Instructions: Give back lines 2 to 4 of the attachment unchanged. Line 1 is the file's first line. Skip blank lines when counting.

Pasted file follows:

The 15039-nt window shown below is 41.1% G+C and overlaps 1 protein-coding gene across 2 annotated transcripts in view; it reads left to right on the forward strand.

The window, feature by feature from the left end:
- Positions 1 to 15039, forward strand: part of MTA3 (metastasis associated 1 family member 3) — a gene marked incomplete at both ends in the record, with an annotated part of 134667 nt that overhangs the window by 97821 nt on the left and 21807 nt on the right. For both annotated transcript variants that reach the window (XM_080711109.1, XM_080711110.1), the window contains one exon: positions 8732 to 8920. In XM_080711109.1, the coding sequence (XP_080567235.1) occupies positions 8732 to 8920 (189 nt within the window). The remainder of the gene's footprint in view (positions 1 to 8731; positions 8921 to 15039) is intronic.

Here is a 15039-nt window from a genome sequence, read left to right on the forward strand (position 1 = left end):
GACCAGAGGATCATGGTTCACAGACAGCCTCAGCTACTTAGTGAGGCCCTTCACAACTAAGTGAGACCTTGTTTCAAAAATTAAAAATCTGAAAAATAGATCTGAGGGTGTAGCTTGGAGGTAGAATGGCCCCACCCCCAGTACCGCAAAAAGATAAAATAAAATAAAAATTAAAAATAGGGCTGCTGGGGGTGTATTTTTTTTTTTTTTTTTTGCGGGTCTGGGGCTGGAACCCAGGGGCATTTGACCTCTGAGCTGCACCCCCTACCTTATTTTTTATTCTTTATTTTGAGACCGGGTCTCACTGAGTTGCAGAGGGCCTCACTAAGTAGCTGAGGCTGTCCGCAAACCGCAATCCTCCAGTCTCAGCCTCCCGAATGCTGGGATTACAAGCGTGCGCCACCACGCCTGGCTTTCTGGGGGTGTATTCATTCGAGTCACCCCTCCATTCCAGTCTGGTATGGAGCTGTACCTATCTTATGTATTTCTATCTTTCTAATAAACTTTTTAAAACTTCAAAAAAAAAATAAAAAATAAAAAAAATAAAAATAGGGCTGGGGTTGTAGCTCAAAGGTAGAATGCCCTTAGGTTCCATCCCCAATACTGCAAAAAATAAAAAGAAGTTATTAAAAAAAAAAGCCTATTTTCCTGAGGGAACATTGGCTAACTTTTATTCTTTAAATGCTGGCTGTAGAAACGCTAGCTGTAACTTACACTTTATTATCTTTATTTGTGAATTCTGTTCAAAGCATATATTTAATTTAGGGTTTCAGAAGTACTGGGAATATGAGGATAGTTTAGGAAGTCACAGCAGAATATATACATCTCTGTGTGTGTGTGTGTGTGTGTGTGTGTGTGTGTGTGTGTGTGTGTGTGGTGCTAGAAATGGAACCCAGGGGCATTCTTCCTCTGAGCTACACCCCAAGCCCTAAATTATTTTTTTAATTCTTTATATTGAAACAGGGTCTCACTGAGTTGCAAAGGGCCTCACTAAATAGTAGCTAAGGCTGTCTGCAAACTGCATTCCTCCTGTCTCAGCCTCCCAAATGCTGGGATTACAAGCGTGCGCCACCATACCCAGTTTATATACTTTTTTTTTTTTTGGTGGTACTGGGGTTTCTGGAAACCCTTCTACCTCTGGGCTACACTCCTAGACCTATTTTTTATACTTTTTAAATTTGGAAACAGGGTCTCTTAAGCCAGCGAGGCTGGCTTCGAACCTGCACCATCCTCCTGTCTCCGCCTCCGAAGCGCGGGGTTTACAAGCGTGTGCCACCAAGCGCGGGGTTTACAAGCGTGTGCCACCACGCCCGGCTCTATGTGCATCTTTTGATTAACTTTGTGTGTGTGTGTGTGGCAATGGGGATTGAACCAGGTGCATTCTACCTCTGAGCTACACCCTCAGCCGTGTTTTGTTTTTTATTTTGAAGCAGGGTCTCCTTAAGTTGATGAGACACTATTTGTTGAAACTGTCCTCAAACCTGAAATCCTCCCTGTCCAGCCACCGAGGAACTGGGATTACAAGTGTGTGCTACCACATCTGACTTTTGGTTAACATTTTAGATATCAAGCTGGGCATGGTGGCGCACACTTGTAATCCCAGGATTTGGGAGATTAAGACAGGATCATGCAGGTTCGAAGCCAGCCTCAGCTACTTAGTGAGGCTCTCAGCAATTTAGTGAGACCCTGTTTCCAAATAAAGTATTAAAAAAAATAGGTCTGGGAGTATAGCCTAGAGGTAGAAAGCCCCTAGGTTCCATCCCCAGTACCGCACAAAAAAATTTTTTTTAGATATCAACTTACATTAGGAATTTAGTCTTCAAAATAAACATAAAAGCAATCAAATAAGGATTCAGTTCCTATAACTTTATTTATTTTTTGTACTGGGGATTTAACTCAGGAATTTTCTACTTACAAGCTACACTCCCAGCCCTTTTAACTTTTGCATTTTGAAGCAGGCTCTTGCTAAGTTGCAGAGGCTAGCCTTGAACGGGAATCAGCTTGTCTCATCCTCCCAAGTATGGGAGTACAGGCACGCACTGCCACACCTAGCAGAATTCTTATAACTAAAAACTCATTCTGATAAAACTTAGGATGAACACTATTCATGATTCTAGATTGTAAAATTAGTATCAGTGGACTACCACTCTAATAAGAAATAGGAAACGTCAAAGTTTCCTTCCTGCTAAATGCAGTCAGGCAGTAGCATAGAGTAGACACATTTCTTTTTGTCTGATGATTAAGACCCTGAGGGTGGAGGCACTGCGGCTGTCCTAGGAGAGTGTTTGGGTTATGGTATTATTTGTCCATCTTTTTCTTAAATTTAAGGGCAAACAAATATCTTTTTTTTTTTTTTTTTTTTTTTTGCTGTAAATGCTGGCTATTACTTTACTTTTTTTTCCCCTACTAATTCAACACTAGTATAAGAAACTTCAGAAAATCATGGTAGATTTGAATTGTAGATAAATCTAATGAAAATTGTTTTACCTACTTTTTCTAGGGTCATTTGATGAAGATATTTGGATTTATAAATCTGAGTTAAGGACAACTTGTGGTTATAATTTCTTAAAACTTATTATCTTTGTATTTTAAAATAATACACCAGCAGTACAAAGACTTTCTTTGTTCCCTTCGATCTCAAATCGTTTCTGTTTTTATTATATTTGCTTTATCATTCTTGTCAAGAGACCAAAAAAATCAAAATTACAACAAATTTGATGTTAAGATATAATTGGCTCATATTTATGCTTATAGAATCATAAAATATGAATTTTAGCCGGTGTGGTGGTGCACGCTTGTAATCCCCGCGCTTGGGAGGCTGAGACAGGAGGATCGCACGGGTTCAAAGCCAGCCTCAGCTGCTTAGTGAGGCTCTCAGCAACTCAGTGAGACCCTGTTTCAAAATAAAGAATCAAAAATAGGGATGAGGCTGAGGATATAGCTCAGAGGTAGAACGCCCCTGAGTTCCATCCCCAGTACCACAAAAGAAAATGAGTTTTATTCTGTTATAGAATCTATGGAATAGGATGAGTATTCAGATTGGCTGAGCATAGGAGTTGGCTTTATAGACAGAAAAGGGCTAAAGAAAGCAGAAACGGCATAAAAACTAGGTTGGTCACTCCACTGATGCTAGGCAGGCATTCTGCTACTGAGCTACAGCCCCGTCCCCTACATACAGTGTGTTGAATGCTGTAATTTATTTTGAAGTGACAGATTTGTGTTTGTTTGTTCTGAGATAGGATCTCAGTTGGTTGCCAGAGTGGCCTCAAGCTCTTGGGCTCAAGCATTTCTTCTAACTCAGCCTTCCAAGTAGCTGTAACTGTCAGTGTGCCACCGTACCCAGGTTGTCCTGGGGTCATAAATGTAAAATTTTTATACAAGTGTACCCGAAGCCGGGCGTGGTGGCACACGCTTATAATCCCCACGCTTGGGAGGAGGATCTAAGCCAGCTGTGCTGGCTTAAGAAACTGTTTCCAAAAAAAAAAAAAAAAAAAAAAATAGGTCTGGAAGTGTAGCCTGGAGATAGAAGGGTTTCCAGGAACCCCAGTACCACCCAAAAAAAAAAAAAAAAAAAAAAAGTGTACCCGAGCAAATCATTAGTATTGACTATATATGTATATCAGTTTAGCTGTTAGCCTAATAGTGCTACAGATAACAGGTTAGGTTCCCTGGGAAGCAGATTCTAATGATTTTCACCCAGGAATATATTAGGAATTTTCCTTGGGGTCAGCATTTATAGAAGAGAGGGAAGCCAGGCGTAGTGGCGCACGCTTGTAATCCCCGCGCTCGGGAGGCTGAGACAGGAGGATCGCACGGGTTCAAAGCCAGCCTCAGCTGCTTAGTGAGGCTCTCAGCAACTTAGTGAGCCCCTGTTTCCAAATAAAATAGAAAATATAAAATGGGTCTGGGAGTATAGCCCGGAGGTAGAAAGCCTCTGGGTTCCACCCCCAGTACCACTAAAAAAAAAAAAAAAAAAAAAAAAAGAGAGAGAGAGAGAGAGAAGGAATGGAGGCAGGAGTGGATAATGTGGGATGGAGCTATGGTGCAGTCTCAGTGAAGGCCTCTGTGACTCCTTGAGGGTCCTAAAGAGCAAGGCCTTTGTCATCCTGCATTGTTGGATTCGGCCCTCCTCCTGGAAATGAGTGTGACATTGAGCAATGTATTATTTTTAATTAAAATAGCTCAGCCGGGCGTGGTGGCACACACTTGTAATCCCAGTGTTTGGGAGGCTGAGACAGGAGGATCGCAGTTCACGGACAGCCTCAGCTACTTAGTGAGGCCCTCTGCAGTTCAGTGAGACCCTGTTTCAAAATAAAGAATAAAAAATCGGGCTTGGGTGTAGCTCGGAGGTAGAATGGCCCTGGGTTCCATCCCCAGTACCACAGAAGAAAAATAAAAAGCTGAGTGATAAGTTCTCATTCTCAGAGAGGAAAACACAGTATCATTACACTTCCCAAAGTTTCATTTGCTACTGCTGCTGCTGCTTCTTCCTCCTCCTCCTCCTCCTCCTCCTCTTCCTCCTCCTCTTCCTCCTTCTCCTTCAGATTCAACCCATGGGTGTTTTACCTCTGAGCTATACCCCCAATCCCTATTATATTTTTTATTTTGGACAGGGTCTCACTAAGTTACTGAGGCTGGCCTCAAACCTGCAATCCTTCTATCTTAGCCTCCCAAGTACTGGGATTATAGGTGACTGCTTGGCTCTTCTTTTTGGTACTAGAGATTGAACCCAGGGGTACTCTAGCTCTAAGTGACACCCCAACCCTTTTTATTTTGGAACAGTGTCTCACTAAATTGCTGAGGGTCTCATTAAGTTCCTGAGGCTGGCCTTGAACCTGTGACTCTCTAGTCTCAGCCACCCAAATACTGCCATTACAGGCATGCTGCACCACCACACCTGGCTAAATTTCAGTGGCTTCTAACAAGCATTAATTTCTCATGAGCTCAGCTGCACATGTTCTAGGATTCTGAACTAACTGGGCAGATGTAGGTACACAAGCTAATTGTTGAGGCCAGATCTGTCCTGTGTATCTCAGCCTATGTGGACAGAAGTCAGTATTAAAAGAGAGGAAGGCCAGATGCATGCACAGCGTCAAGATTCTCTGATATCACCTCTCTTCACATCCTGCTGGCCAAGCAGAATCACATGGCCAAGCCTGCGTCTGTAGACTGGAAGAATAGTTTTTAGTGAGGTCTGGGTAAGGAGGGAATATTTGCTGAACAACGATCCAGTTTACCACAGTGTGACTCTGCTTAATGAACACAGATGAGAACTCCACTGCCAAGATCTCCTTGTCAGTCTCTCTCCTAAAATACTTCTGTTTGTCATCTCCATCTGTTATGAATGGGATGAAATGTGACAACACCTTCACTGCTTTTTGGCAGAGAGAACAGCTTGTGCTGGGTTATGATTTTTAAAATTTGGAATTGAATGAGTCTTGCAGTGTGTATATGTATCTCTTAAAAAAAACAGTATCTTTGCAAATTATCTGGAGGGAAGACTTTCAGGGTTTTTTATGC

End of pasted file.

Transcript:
The window, feature by feature from the left end:
- Positions 1 to 15039, forward strand: part of MTA3 (metastasis associated 1 family member 3) — a gene marked incomplete at both ends in the record, with an annotated part of 134667 nt that overhangs the window by 97821 nt on the left and 21807 nt on the right. For both annotated transcript variants that reach the window (XM_080711109.1, XM_080711110.1), the window contains one exon: positions 8732 to 8920. In XM_080711109.1, the coding sequence (XP_080567235.1) occupies positions 8732 to 8920 (189 nt within the window). The remainder of the gene's footprint in view (positions 1 to 8731; positions 8921 to 15039) is intronic.

Here is a 15039-nt window from a genome sequence, read left to right on the forward strand (position 1 = left end):